In the longer term, trade nationalism will destroy the international competition in production and distribution and sap specialization and scale, ultimately hit consumers, add further uncertainty to world economy and place a brake on the recovery.
Belt and Road Initiative holds key to global recovery
Like it or not, China's role as a global producer and supply chain heavyweight is impossible to question, remaining a driving force for global trade.
Over the past 20 years, under the vision of an internationalization of industrial policy, China has built an enormous production network, a sprawling system of factories that churns out industrial and consumption goods inclusive of clothing, electronics, toys, medicine for the rest of the world.
Via the BRI, China has set up an inter-connected network of infrastructure with a massive logistics ecosystem designed to facilitate global trade.
On its own, China's infrastructure, both maritime and land, would be invincible for other countries.
China possesses seven of the world's 10 biggest ports. In terms of throughput, the Port of Shanghai has three times the combined capacity of the top two U.S. gateways of Los Angeles and Long Beach each year.
Globally, China has established a huge network of port cities. The most notable success of a hub port could be the Athens' ancient harbor Piraeus. Piraeus may overtake Valencia in Spain to become the biggest port in the Mediterranean and the seventh biggest in Europe, saving time and money compared with unloading in other giant ports of northern Europe, such as Rotterdam.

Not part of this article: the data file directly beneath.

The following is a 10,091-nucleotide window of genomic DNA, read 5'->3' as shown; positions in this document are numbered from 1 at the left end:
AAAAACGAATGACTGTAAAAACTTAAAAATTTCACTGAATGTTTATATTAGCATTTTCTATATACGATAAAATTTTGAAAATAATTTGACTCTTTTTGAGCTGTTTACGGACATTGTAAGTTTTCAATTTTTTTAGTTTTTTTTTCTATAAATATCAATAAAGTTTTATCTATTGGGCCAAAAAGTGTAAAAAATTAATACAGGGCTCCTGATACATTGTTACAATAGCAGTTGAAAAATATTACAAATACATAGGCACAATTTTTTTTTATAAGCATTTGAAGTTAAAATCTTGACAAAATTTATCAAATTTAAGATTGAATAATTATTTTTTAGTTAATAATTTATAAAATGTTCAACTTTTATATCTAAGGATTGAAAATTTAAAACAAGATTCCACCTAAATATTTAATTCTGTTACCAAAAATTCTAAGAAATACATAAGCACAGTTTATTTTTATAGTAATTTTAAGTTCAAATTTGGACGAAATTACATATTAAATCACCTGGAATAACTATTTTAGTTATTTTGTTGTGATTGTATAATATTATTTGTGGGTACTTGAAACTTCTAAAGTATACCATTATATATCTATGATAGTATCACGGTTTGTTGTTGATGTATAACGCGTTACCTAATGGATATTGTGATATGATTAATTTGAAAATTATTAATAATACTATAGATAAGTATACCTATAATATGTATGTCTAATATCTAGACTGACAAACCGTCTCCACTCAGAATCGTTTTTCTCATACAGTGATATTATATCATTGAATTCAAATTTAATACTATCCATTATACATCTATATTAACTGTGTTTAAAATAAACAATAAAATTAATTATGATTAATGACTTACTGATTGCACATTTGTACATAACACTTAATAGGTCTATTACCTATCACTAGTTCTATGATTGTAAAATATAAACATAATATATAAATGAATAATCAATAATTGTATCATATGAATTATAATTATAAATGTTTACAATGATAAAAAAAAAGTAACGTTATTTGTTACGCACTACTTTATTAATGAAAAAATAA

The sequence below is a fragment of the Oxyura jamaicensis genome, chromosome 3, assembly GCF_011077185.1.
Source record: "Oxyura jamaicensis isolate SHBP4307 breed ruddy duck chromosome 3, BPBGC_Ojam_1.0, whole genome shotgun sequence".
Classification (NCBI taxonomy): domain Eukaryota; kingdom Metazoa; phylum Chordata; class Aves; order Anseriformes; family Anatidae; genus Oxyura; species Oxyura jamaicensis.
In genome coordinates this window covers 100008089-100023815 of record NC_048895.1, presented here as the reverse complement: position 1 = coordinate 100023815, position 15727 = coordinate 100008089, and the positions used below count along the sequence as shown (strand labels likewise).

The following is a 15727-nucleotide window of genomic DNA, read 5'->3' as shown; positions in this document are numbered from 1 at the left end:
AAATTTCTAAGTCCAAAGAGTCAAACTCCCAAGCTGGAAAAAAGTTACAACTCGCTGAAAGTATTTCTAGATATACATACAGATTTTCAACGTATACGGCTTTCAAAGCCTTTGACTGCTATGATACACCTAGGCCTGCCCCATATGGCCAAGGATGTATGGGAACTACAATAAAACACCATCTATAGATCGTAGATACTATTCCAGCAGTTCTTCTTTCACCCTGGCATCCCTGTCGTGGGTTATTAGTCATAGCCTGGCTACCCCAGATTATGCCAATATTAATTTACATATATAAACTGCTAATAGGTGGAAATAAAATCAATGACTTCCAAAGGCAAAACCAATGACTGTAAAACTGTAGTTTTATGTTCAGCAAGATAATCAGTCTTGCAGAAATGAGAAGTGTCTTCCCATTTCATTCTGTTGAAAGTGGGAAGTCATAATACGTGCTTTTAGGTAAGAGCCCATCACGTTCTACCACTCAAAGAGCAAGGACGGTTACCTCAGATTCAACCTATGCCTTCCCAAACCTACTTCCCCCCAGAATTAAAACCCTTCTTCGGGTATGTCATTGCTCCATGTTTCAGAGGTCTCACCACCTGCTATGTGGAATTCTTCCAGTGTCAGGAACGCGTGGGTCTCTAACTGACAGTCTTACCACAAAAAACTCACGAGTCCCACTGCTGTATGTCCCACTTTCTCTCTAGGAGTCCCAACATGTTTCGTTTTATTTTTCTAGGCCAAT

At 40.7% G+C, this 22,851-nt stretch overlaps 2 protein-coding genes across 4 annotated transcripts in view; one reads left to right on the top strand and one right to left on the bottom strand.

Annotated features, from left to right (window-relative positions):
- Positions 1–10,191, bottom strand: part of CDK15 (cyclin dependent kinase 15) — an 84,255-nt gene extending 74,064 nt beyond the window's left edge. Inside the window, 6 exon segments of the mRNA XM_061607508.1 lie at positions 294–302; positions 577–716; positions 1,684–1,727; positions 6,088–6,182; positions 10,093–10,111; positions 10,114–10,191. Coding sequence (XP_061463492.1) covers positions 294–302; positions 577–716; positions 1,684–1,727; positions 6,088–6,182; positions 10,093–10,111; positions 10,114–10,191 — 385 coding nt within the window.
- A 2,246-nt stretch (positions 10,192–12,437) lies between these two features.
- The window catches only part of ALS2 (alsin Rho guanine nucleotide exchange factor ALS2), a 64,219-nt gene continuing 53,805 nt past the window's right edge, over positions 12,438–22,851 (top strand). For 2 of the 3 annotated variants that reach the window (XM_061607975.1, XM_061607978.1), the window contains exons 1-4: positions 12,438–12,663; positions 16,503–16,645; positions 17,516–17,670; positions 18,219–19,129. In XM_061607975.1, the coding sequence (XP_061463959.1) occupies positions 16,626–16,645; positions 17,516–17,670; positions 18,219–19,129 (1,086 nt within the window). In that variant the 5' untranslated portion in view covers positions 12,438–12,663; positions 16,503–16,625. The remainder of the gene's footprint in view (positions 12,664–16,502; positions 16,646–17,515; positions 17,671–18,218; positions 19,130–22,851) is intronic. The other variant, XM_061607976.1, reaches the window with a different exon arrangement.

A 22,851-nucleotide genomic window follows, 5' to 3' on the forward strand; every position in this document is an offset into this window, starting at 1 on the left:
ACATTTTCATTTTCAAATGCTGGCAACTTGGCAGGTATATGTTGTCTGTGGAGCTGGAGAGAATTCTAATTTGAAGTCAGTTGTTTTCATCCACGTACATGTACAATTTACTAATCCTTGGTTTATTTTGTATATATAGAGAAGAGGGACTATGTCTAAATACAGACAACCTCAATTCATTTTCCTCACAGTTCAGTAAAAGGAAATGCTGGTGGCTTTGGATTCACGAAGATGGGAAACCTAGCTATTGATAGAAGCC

In terms of land infrastructure, the most well-known development could be the China-Europe train. Travelling through Khorgos, the first train from eastern China to London took just 12 days in January 2017, less than half the time than by sea and half the cost by air. The route is rapidly becoming more popular, with a rising number of trains each week and destinations in China and Europe. The number of trains reached a record high of 800 in March 2020, in spite of the coronavirus outbreak.
The BRI is not just a network of infrastructure. In fact it's an all-encompassing project, covering industrial zones and economic corridors with manufacturing, logistics, construction, energy and more, intended to promote local development or growth.
Thanks to the growing technological advances in undersea cables, 5G telecoms and cloud computing, the "digital Silk Road" has become a priority for cooperation. Among others, Chinese leading fintech brands like WeChat Pay and Alipay help to establish cross-border payments infrastructure.
As to its achievements, a study by the World Bank in 2019 entitled "Belt and Road Economics: Opportunities and Risks of Transport Corridors" concluded that the BRI can expand trade and investment and lift 7.6 million people out of extreme poverty, mainly in "corridor" economies like those in Central Asia.
Against the backdrop of trade and economic self-isolation, the BRI is gaining prominence of being an indispensable part for global recovery